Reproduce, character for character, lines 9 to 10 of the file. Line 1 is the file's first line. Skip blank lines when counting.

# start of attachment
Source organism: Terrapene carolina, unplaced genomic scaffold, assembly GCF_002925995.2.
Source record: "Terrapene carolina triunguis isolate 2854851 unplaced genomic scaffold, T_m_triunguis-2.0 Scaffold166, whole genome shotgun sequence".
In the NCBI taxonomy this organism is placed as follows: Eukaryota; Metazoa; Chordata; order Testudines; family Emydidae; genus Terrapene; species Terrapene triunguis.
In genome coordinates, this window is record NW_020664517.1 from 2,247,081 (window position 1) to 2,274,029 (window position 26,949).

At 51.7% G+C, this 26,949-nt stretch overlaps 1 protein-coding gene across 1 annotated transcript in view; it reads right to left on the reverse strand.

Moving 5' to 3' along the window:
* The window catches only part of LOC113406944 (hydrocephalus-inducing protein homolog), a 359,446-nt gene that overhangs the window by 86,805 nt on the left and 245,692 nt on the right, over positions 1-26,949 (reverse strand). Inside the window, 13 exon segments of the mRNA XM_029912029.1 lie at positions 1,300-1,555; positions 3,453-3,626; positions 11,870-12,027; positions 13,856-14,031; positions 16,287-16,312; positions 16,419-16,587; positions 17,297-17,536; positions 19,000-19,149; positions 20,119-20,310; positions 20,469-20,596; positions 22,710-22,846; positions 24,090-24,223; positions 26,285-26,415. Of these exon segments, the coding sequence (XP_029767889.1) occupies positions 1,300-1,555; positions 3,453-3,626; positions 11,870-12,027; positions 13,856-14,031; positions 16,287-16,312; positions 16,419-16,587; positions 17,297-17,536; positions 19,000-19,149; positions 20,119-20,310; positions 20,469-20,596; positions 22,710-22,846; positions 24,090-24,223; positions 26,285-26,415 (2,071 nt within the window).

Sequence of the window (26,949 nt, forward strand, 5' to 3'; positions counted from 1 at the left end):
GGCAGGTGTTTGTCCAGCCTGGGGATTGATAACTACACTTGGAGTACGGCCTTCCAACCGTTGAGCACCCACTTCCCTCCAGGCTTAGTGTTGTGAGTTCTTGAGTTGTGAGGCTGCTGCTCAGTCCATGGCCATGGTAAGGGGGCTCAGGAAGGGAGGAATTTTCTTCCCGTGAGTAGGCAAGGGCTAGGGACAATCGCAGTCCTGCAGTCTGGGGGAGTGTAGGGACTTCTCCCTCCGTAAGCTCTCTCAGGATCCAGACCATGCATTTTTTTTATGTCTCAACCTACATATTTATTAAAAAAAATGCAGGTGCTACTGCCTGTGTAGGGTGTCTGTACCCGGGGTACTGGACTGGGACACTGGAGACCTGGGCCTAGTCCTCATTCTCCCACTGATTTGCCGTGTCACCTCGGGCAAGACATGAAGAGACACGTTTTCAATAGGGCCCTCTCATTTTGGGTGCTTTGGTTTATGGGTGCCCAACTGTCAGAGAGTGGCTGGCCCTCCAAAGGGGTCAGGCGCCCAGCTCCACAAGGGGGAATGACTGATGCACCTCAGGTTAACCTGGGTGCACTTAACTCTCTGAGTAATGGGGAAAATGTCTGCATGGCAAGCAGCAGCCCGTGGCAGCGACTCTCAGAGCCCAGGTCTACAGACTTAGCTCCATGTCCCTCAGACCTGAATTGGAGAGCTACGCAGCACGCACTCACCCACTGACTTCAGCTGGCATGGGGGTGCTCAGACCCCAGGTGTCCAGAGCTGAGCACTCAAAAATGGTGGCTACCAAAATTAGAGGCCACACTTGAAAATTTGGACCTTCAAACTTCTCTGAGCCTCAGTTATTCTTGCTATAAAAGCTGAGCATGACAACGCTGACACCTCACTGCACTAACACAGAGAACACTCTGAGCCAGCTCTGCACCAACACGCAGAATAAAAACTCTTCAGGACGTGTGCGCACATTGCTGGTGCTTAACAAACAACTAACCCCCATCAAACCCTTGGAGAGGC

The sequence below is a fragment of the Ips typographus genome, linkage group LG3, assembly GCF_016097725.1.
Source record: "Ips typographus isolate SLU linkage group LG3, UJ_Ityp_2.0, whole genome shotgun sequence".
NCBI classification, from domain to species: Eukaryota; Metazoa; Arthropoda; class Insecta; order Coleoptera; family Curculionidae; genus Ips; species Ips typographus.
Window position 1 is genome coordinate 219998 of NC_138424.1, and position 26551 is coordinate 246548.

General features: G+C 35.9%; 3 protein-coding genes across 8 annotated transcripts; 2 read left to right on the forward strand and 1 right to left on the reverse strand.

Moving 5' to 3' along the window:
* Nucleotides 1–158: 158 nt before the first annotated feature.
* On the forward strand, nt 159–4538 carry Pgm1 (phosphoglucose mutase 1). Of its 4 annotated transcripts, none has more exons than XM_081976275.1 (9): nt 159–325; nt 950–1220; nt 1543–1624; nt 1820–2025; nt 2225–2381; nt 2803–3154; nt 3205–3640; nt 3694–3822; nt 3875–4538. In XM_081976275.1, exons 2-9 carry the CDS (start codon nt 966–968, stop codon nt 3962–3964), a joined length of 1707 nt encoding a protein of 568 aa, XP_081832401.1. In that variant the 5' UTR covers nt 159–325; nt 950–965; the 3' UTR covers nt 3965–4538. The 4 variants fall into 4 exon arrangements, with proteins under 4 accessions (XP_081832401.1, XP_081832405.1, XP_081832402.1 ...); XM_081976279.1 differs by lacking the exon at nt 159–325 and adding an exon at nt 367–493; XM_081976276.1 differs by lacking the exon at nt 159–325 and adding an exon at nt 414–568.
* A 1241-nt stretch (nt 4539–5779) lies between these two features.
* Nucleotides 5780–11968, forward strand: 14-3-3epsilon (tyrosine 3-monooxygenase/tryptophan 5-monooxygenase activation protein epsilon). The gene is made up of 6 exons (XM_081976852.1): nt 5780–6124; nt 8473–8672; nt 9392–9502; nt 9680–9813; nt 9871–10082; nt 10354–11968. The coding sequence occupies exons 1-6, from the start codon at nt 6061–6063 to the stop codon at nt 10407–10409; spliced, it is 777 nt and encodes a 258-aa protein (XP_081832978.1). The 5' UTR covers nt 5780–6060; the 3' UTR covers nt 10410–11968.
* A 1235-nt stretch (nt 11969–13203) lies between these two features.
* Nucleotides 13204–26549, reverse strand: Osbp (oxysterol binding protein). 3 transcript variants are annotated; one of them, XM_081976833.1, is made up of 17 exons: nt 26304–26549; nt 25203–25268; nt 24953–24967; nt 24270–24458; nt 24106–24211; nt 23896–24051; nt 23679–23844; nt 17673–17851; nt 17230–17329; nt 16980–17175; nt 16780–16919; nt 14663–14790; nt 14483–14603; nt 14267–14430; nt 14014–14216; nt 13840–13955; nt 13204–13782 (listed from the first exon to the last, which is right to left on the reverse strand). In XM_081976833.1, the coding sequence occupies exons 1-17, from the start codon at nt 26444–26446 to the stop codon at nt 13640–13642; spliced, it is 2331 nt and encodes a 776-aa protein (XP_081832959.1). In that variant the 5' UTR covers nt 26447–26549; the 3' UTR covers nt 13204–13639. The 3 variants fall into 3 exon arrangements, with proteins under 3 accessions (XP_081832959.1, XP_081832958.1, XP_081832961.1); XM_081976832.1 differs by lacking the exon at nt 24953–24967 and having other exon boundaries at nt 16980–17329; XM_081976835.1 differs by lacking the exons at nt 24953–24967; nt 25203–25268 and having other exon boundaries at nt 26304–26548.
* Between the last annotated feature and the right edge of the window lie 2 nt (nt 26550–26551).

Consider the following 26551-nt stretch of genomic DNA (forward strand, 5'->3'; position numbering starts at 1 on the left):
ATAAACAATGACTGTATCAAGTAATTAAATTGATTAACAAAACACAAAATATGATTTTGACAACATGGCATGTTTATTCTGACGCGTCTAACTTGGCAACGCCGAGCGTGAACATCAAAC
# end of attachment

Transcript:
GGCAGGTGTTTGTCCAGCCTGGGGATTGATAACTACACTTGGAGTACGGCCTTCCAACCGTTGAGCACCCACTTCCCTCCAGGCTTAGTGTTGTGAGTTCTTGAGTTGTGAGGCTGCTGCTCAGTCCATGGCCATGGTAAGGGGGCTCAGGAAGGGAGGAATTTTCTTCCCGTGAGTAGGCAAGGGCTAGGGACAATCGCAGTCCTGCAGTCTGGGGGAGTGTAGGGACTTCTCCCTCCGTAAGCTCTCTCAGGATCCAGACCATGCATTTTTTTTATGTCTCAACCTACATATTTATTAAAAAAAATGCAGGTGCTACTGCCTGTGTAGGGTGTCTGTACCCGGGGTACTGGACTGGGACACTGGAGACCTGGGCCTAGTCCTCATTCTCCCACTGATTTGCCGTGTCACCTCGGGCAAGACATGAAGAGACACGTTTTCAATAGGGCCCTCTCATTTTGGGTGCTTTGGTTTATGGGTGCCCAACTGTCAGAGAGTGGCTGGCCCTCCAAAGGGGTCAGGCGCCCAGCTCCACAAGGGGGAATGACTGATGCACCTCAGGTTAACCTGGGTGCACTTAACTCTCTGAGTAATGGGGAAAATGTCTGCATGGCAAGCAGCAGCCCGTGGCAGCGACTCTCAGAGCCCAGGTCTACAGACTTAGCTCCATGTCCCTCAGACCTGAATTGGAGAGCTACGCAGCACGCACTCACCCACTGACTTCAGCTGGCATGGGGGTGCTCAGACCCCAGGTGTCCAGAGCTGAGCACTCAAAAATGGTGGCTACCAAAATTAGAGGCCACACTTGAAAATTTGGACCTTCAAACTTCTCTGAGCCTCAGTTATTCTTGCTATAAAAGCTGAGCATGACAACGCTGACACCTCACTGCACTAACACAGAGAACACTCTGAGCCAGCTCTGCACCAACACGCAGAATAAAAACTCTTCAGGACGTGTGCGCACATTGCTGGTGCTTAACAAACAACTAACCCCCATCAAACCCTTGGAGAGGC

The sequence below is a fragment of the Ips typographus genome, linkage group LG3, assembly GCF_016097725.1.